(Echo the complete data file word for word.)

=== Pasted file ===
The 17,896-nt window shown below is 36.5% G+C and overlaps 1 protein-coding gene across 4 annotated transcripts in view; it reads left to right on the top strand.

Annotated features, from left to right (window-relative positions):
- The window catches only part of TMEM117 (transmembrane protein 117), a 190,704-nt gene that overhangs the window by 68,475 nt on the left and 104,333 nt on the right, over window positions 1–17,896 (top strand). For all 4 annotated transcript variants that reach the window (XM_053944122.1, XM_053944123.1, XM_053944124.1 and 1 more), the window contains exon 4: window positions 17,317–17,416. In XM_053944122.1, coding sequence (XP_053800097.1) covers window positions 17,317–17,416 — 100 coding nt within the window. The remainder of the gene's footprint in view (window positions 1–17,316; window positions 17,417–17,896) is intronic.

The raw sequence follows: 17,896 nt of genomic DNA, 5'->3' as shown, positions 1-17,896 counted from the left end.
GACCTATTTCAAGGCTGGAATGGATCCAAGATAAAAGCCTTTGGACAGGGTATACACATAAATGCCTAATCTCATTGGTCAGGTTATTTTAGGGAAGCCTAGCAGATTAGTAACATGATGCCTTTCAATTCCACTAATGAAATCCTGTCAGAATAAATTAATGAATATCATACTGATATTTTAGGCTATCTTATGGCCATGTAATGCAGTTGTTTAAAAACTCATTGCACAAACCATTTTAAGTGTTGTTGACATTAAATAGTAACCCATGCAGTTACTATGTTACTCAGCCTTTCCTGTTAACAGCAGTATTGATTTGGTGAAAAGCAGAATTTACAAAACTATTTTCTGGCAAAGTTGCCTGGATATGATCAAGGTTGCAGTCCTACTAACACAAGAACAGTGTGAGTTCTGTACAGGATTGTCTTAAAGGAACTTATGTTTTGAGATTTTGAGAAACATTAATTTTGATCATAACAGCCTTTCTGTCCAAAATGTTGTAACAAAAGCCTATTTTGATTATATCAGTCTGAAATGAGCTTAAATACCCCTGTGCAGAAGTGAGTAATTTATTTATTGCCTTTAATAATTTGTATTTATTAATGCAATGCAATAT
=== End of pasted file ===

The 17,896-nt window shown below is 36.5% G+C and overlaps 1 protein-coding gene across 4 annotated transcripts in view; it reads left to right on the top strand.

Annotated features, from left to right (window-relative positions):
- The window catches only part of TMEM117 (transmembrane protein 117), a 190,704-nt gene that overhangs the window by 68,475 nt on the left and 104,333 nt on the right, over window positions 1–17,896 (top strand). For all 4 annotated transcript variants that reach the window (XM_053944122.1, XM_053944123.1, XM_053944124.1 and 1 more), the window contains exon 4: window positions 17,317–17,416. In XM_053944122.1, coding sequence (XP_053800097.1) covers window positions 17,317–17,416 — 100 coding nt within the window. The remainder of the gene's footprint in view (window positions 1–17,316; window positions 17,417–17,896) is intronic.

The raw sequence follows: 17,896 nt of genomic DNA, 5'->3' as shown, positions 1-17,896 counted from the left end.
GACCTATTTCAAGGCTGGAATGGATCCAAGATAAAAGCCTTTGGACAGGGTATACACATAAATGCCTAATCTCATTGGTCAGGTTATTTTAGGGAAGCCTAGCAGATTAGTAACATGATGCCTTTCAATTCCACTAATGAAATCCTGTCAGAATAAATTAATGAATATCATACTGATATTTTAGGCTATCTTATGGCCATGTAATGCAGTTGTTTAAAAACTCATTGCACAAACCATTTTAAGTGTTGTTGACATTAAATAGTAACCCATGCAGTTACTATGTTACTCAGCCTTTCCTGTTAACAGCAGTATTGATTTGGTGAAAAGCAGAATTTACAAAACTATTTTCTGGCAAAGTTGCCTGGATATGATCAAGGTTGCAGTCCTACTAACACAAGAACAGTGTGAGTTCTGTACAGGATTGTCTTAAAGGAACTTATGTTTTGAGATTTTGAGAAACATTAATTTTGATCATAACAGCCTTTCTGTCCAAAATGTTGTAACAAAAGCCTATTTTGATTATATCAGTCTGAAATGAGCTTAAATACCCCTGTGCAGAAGTGAGTAATTTATTTATTGCCTTTAATAATTTGTATTTATTAATGCAATGCAATAT